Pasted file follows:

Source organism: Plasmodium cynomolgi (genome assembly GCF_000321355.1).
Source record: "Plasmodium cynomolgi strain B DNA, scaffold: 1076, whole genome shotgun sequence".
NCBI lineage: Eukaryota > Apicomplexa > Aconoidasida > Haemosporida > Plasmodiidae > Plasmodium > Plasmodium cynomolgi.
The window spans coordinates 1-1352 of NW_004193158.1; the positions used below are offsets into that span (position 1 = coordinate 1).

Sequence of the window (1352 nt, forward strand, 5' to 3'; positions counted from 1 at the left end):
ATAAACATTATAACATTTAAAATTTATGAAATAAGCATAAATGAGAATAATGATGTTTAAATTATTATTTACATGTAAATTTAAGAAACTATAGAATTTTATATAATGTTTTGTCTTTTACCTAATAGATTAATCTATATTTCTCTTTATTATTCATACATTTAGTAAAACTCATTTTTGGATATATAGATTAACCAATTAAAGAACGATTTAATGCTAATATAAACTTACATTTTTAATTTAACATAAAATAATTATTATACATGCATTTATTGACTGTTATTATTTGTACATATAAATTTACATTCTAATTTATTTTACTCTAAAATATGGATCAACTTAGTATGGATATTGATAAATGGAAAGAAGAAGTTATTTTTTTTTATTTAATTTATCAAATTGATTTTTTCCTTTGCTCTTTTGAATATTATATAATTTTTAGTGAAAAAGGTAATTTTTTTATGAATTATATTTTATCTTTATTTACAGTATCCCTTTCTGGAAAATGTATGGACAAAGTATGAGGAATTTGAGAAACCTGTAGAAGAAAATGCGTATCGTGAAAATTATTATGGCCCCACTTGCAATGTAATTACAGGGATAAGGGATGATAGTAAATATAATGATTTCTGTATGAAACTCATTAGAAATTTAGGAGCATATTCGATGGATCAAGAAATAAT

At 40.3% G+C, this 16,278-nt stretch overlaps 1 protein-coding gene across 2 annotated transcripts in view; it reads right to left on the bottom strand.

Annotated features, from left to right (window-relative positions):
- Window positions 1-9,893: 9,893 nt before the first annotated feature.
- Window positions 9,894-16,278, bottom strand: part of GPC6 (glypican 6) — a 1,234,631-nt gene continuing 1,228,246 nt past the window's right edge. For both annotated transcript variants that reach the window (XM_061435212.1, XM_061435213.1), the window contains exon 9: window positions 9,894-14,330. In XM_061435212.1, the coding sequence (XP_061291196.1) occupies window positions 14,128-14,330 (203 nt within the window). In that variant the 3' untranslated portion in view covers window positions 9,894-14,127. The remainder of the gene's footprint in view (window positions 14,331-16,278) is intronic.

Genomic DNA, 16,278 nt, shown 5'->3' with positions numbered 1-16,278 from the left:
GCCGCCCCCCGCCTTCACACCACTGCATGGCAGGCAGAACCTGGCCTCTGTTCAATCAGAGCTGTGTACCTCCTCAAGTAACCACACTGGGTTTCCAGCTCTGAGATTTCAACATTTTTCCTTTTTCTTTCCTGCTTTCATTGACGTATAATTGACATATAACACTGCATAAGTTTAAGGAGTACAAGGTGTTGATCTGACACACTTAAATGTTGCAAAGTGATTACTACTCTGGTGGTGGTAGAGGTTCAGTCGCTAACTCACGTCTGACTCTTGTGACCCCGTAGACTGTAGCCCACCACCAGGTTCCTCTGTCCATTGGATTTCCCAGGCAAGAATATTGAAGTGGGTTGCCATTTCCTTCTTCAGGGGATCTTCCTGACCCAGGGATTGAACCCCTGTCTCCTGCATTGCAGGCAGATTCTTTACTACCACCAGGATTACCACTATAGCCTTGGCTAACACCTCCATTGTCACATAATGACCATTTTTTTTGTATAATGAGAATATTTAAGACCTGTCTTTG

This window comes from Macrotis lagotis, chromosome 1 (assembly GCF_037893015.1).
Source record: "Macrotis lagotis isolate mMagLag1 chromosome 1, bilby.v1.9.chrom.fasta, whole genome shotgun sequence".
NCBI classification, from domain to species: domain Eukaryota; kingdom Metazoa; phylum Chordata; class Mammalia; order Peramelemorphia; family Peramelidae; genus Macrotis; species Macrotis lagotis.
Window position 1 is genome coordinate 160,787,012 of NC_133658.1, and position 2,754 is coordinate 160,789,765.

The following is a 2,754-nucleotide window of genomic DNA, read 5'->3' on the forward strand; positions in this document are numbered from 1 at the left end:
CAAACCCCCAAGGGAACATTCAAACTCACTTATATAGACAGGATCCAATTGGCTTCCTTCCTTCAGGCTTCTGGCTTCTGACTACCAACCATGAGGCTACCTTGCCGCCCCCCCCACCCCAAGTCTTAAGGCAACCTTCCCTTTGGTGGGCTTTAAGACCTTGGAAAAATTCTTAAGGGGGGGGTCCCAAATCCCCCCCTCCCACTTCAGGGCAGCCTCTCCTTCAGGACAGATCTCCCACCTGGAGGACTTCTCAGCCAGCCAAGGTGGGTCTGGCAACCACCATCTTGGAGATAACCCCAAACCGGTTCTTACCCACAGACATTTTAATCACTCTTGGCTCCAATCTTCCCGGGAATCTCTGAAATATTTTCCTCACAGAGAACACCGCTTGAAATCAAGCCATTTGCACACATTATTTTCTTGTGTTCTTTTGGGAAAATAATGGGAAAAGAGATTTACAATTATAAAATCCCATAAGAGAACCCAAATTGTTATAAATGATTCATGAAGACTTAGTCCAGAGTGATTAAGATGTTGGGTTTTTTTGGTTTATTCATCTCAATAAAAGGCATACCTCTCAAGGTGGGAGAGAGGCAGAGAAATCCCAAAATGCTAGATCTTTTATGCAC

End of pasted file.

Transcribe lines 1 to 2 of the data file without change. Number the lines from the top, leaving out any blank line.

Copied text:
Source organism: Plasmodium cynomolgi (genome assembly GCF_000321355.1).
Source record: "Plasmodium cynomolgi strain B DNA, scaffold: 1076, whole genome shotgun sequence".